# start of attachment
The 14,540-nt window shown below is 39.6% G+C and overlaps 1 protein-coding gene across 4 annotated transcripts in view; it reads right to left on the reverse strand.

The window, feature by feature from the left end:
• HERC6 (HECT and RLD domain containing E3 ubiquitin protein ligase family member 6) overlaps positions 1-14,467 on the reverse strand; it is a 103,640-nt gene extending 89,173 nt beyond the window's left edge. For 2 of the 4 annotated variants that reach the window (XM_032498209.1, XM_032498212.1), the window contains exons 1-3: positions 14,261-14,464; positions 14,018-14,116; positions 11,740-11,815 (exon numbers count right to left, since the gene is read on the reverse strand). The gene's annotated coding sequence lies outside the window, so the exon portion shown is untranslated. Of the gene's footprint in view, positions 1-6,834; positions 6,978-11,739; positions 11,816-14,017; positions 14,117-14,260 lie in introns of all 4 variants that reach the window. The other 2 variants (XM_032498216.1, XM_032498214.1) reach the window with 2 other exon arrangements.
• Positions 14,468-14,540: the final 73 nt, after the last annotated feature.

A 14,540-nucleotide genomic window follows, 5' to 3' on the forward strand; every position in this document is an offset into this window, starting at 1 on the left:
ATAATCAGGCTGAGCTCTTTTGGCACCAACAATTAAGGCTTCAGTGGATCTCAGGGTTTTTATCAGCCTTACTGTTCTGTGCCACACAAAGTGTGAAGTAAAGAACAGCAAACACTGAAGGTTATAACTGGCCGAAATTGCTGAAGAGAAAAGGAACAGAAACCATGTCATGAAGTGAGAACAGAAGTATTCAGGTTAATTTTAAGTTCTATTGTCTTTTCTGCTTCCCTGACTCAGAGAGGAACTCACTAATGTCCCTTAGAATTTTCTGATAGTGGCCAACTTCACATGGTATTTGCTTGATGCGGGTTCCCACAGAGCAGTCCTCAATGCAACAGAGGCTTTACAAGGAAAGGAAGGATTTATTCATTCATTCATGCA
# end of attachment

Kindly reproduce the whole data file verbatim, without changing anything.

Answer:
The 14,540-nt window shown below is 39.6% G+C and overlaps 1 protein-coding gene across 4 annotated transcripts in view; it reads right to left on the reverse strand.

The window, feature by feature from the left end:
• HERC6 (HECT and RLD domain containing E3 ubiquitin protein ligase family member 6) overlaps positions 1-14,467 on the reverse strand; it is a 103,640-nt gene extending 89,173 nt beyond the window's left edge. For 2 of the 4 annotated variants that reach the window (XM_032498209.1, XM_032498212.1), the window contains exons 1-3: positions 14,261-14,464; positions 14,018-14,116; positions 11,740-11,815 (exon numbers count right to left, since the gene is read on the reverse strand). The gene's annotated coding sequence lies outside the window, so the exon portion shown is untranslated. Of the gene's footprint in view, positions 1-6,834; positions 6,978-11,739; positions 11,816-14,017; positions 14,117-14,260 lie in introns of all 4 variants that reach the window. The other 2 variants (XM_032498216.1, XM_032498214.1) reach the window with 2 other exon arrangements.
• Positions 14,468-14,540: the final 73 nt, after the last annotated feature.

A 14,540-nucleotide genomic window follows, 5' to 3' on the forward strand; every position in this document is an offset into this window, starting at 1 on the left:
ATAATCAGGCTGAGCTCTTTTGGCACCAACAATTAAGGCTTCAGTGGATCTCAGGGTTTTTATCAGCCTTACTGTTCTGTGCCACACAAAGTGTGAAGTAAAGAACAGCAAACACTGAAGGTTATAACTGGCCGAAATTGCTGAAGAGAAAAGGAACAGAAACCATGTCATGAAGTGAGAACAGAAGTATTCAGGTTAATTTTAAGTTCTATTGTCTTTTCTGCTTCCCTGACTCAGAGAGGAACTCACTAATGTCCCTTAGAATTTTCTGATAGTGGCCAACTTCACATGGTATTTGCTTGATGCGGGTTCCCACAGAGCAGTCCTCAATGCAACAGAGGCTTTACAAGGAAAGGAAGGATTTATTCATTCATTCATGCA